Not long ago, if you asked an eight year old what engineers do, you’d probably get a quick answer, “They drive the trains!” This story makes eight-year-old Silas O’Neil smile.
“Engineers solve problems,” he says, “They fix things. They figure things out and they build new things. Engineers can drive trains, but there are all kinds of engineers, like. . . electrical engineers.”
Silas’ teacher is Nancy Mears, who teaches second grade at Montpelier’s Union Elementary School. She’s also a former architect who says, “I love teaching engineering because it feels real and can incorporate many math and literacy skills, such as graphing, information writing, and the understanding of nonfiction texts.” Although Mears may be uniquely suited to this study, engineering is a part of the curriculum for all Vermont students from kindergarten on.
When did young children begin learning about a topic they might not even be able to spell?
One impetus arose from the publication of the Carnegie Report in 2009. This document focused on the importance of science, technology, engineering, and mathematics as “engines for democracy.” Ultimately the report led to a framework for science instruction, which outlined what students in grades K–12 should know in the fields of life science, earth science, physical science, and engineering. The framework formed the basis for the Next Generation Science Standards, but there were many steps in between, and the entire process took more than two years from the summer of 2011 to the winter of 2013. The final document was the result of collaboration by leaders in science, education, business, and industry. The actual writing of the standards was completed by a 40-member team from 26 different states including Vermont. After it was released, Vermont was one of the first six states to adopt the standards, which include “engineering design practices” from K through 12.
Is this really necessary? There’s so much on the agenda for your elementary school student. In addition to the new standards, the curriculum includes phonetics, reading comprehension, writing genres, and math. And maybe your mother-in-law keeps asking why the kids haven’t learned to write in cursive yet. The authors of the framework, however, remind us that “In some ways, children are natural engineers. They spontaneously build sand castles, dollhouses, and hamster enclosures. and they use a variety of tools and materials for their playful purposes….Children’s capabilities to design structures can then be enhanced by having them pay attention to points of failure and asking them to create and test designs of the bridge so that it is stronger.”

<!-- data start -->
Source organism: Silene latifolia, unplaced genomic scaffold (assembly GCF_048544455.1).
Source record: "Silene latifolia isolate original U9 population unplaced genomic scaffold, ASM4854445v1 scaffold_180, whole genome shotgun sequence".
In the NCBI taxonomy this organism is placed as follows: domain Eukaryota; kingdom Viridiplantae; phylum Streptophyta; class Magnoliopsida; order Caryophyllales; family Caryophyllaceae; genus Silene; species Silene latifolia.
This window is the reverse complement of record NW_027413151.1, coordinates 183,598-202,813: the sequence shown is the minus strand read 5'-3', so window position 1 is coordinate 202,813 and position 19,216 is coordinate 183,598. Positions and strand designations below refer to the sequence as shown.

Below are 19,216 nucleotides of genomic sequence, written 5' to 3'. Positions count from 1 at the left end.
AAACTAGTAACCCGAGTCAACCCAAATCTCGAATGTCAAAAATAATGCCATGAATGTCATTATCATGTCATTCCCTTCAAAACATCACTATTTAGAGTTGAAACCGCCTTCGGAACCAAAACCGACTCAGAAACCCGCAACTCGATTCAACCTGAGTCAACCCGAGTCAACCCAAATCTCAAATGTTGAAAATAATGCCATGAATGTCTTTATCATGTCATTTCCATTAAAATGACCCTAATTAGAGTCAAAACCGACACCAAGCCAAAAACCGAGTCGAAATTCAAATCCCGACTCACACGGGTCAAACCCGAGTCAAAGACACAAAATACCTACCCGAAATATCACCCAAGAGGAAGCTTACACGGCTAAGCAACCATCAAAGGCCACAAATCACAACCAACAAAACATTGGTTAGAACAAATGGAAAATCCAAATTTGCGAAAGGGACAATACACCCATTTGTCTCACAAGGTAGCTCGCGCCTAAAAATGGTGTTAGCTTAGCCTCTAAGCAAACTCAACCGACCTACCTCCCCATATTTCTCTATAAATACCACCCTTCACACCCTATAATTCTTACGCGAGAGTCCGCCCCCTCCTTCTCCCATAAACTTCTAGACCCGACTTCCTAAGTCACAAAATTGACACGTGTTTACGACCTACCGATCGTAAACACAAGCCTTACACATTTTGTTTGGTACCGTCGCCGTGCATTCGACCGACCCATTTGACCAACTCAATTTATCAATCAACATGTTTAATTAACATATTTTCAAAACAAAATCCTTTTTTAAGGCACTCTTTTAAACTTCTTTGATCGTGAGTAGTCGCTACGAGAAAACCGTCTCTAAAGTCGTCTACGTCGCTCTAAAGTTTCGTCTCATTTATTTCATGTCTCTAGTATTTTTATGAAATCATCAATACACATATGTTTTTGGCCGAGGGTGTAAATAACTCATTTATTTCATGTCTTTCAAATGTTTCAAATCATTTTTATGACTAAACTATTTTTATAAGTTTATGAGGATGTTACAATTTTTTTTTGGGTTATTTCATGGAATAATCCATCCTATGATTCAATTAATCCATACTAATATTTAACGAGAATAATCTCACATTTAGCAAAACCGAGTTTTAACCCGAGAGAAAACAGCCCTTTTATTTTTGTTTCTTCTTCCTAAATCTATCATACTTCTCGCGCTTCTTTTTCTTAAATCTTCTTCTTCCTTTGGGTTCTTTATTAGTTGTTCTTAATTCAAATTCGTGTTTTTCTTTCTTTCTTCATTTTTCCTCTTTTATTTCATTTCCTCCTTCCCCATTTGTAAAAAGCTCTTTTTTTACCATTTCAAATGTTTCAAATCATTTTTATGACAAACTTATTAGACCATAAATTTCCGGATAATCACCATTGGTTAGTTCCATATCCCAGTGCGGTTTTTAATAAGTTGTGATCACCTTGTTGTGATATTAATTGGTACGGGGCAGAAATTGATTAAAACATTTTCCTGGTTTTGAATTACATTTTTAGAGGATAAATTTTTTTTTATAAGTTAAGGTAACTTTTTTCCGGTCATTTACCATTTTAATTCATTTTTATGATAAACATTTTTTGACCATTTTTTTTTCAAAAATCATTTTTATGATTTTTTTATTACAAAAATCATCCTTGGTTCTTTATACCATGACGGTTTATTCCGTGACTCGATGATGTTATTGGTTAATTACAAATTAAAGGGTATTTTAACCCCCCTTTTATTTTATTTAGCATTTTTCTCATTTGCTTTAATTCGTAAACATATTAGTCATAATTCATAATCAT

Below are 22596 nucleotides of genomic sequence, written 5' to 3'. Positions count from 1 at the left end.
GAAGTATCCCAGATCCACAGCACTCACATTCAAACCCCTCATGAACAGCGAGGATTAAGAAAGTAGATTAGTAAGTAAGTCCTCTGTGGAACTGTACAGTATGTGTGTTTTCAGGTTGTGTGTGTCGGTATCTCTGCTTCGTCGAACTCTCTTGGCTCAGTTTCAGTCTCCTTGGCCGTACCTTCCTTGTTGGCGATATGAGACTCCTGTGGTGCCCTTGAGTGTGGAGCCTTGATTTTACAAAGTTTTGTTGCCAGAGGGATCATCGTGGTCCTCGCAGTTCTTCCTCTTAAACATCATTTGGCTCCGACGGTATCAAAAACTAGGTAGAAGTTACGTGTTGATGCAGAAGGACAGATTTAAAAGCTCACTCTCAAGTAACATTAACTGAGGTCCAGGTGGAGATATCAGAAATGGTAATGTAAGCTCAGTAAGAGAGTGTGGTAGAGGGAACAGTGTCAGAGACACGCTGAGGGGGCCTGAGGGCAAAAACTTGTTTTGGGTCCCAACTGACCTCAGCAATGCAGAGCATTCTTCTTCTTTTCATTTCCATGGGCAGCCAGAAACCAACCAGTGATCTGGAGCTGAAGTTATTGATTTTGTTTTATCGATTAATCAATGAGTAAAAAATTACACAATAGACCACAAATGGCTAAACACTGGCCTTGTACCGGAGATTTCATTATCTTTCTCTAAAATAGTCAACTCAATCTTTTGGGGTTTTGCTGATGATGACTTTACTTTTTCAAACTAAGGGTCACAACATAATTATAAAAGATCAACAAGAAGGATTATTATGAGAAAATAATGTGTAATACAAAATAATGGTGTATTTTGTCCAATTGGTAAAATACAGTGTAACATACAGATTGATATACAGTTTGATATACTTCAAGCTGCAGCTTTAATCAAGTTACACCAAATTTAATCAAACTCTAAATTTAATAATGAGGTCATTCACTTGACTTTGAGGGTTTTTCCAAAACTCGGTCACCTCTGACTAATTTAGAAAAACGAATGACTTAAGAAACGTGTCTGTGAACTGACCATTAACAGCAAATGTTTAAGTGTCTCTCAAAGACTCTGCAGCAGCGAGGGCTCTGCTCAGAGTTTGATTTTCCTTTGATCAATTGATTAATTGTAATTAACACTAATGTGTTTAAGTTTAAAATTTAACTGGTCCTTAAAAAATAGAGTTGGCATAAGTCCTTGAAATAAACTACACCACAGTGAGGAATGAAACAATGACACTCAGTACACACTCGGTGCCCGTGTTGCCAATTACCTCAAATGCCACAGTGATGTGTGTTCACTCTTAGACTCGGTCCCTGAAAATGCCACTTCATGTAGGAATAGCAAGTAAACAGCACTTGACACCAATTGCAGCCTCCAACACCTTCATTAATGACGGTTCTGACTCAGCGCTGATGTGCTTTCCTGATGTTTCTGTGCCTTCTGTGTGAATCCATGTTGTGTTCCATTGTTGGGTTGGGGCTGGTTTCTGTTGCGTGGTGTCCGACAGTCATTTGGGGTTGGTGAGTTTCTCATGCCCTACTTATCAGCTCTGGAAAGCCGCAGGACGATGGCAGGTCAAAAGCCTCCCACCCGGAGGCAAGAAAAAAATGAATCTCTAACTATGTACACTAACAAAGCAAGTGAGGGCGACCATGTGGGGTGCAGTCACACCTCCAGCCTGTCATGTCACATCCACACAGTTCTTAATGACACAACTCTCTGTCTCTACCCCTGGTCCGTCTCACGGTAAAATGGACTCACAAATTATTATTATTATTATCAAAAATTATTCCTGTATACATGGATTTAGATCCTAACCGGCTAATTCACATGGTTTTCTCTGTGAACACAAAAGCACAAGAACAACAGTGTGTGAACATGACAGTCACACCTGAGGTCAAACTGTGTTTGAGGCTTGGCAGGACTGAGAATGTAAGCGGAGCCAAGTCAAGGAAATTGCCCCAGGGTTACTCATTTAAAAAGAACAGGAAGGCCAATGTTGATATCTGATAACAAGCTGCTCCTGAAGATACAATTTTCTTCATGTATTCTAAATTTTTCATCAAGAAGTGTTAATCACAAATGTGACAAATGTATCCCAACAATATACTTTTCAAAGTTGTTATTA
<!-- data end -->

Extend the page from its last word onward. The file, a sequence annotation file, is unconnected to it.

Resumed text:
Teachers like Mears value the inclusion of this topic. “Problem solving is one of the most important skills we can teach,” she notes. To better understand engineering practices, the children in her classroom may be offered a variety of problems to solve and many have to do with building structures; for example, a tower of straws and tape that can hold a baseball, a bridge that can span a specific distance and hold an apple. Silas is proud of his structure built out of toothpicks and clay, “Mine was the second tallest!” His classmate, Iris Alexander, explains, “Our challenge was to make something that would hold up 18 marbles.”
The class also creates structures intended to make life easier, a specially designed back scratcher for example. Building their own games out of ping pong balls, egg cartons, and other found objects is also popular. Children who grow up with an awareness of engineering as a career are more apt to consider it as an option. Many of them now busy with perfecting their structures will be better able to understand the scientific issues they’ll deal with as adults and some will become our future engineers.
What problems will they be asked to solve? In this century, nothing may be more pressing than climate change.
Scientists who fear we’re way behind schedule in reversing climate change are investigating the possibilities of geo-engineering. This involves intentionally altering our climate through the use of technology. These technologies include strategies designed to remove carbon dioxide from our atmosphere as well as solar engineering, for example, reducing the effects of sunlight by reflecting it back into the skies. Imagine gigantic airplanes flying higher than commercial jets shooting aerosols into the stratosphere.
Depending on who you talk to, geo-engineering is either our best hope for keeping the planet habitable or a weird reckless science with potentially disastrous side effects. Who’s right? Young engineers like Silas, Iris, and their friends who are playing with engineering in classrooms today may have answers for us tomorrow.